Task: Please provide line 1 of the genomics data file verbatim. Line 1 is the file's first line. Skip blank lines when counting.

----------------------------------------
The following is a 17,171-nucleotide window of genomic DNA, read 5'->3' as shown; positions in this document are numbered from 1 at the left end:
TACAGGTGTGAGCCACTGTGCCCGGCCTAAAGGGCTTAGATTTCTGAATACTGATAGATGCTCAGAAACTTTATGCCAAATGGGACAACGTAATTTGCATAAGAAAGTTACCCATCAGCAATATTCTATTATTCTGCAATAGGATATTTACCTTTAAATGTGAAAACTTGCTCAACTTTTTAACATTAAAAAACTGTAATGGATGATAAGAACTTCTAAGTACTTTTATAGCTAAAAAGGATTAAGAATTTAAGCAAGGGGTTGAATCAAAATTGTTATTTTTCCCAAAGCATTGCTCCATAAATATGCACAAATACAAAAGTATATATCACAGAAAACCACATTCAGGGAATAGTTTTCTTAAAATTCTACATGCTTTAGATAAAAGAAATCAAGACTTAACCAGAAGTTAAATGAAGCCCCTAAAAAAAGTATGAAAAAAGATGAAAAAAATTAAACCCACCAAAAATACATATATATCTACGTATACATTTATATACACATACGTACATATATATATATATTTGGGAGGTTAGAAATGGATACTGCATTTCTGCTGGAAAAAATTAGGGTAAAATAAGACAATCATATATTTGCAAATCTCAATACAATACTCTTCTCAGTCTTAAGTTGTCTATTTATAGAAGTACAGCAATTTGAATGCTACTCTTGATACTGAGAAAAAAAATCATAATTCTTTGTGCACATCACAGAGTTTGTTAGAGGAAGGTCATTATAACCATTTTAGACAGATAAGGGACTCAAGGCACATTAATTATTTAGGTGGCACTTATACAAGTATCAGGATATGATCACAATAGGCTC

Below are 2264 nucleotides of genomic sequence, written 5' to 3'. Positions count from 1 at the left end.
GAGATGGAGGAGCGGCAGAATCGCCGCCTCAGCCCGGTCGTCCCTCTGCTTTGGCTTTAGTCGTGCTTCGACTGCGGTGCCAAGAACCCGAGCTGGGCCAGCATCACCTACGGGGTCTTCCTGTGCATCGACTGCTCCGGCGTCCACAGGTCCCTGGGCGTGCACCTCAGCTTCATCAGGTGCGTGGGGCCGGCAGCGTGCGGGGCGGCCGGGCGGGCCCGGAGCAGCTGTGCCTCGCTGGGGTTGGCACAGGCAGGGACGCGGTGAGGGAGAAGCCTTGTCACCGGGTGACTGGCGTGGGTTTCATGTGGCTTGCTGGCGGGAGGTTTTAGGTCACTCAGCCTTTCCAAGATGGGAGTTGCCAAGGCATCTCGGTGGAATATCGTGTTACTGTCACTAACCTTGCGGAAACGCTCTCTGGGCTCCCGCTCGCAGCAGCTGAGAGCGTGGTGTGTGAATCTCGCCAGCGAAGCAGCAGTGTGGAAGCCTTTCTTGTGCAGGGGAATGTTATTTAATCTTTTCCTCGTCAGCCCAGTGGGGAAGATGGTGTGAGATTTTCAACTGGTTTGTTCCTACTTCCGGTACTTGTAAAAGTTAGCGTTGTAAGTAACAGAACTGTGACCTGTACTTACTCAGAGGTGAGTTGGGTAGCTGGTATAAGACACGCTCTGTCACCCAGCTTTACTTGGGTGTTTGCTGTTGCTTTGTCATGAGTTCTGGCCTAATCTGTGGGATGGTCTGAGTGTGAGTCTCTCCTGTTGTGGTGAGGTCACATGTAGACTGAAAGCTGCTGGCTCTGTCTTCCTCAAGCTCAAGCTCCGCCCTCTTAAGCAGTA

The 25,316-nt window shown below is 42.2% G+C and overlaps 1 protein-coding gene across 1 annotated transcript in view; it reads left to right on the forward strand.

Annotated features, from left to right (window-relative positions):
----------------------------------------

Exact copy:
The following is a 17,171-nucleotide window of genomic DNA, read 5'->3' as shown; positions in this document are numbered from 1 at the left end: